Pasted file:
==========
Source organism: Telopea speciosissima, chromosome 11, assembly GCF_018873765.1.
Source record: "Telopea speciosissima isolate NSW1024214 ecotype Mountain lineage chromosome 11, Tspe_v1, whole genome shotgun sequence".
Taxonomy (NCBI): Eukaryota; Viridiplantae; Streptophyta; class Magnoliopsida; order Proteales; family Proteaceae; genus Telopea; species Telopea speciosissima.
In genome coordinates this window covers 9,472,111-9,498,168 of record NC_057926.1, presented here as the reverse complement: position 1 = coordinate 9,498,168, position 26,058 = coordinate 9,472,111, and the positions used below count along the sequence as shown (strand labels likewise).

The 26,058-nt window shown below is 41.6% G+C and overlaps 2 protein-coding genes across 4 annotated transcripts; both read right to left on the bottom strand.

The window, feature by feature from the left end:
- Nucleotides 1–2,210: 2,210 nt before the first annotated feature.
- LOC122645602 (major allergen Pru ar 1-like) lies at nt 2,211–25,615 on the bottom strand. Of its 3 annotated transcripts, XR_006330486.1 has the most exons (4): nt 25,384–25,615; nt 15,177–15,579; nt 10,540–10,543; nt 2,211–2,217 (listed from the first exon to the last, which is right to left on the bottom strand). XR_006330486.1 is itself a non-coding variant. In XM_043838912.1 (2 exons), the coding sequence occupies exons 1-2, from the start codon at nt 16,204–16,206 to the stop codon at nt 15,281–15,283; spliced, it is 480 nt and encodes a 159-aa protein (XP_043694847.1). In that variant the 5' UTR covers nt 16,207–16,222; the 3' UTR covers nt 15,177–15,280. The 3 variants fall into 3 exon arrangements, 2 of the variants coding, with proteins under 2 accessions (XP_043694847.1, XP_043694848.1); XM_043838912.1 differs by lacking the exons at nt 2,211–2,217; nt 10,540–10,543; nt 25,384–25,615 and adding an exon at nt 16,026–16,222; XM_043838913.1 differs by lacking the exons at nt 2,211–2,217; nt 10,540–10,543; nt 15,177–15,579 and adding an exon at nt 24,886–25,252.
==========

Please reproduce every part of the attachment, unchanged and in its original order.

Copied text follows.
Source organism: Telopea speciosissima, chromosome 11, assembly GCF_018873765.1.
Source record: "Telopea speciosissima isolate NSW1024214 ecotype Mountain lineage chromosome 11, Tspe_v1, whole genome shotgun sequence".
Taxonomy (NCBI): Eukaryota; Viridiplantae; Streptophyta; class Magnoliopsida; order Proteales; family Proteaceae; genus Telopea; species Telopea speciosissima.
In genome coordinates this window covers 9,472,111-9,498,168 of record NC_057926.1, presented here as the reverse complement: position 1 = coordinate 9,498,168, position 26,058 = coordinate 9,472,111, and the positions used below count along the sequence as shown (strand labels likewise).

The 26,058-nt window shown below is 41.6% G+C and overlaps 2 protein-coding genes across 4 annotated transcripts; both read right to left on the bottom strand.

The window, feature by feature from the left end:
- Nucleotides 1–2,210: 2,210 nt before the first annotated feature.
- LOC122645602 (major allergen Pru ar 1-like) lies at nt 2,211–25,615 on the bottom strand. Of its 3 annotated transcripts, XR_006330486.1 has the most exons (4): nt 25,384–25,615; nt 15,177–15,579; nt 10,540–10,543; nt 2,211–2,217 (listed from the first exon to the last, which is right to left on the bottom strand). XR_006330486.1 is itself a non-coding variant. In XM_043838912.1 (2 exons), the coding sequence occupies exons 1-2, from the start codon at nt 16,204–16,206 to the stop codon at nt 15,281–15,283; spliced, it is 480 nt and encodes a 159-aa protein (XP_043694847.1). In that variant the 5' UTR covers nt 16,207–16,222; the 3' UTR covers nt 15,177–15,280. The 3 variants fall into 3 exon arrangements, 2 of the variants coding, with proteins under 2 accessions (XP_043694847.1, XP_043694848.1); XM_043838912.1 differs by lacking the exons at nt 2,211–2,217; nt 10,540–10,543; nt 25,384–25,615 and adding an exon at nt 16,026–16,222; XM_043838913.1 differs by lacking the exons at nt 2,211–2,217; nt 10,540–10,543; nt 15,177–15,579 and adding an exon at nt 24,886–25,252.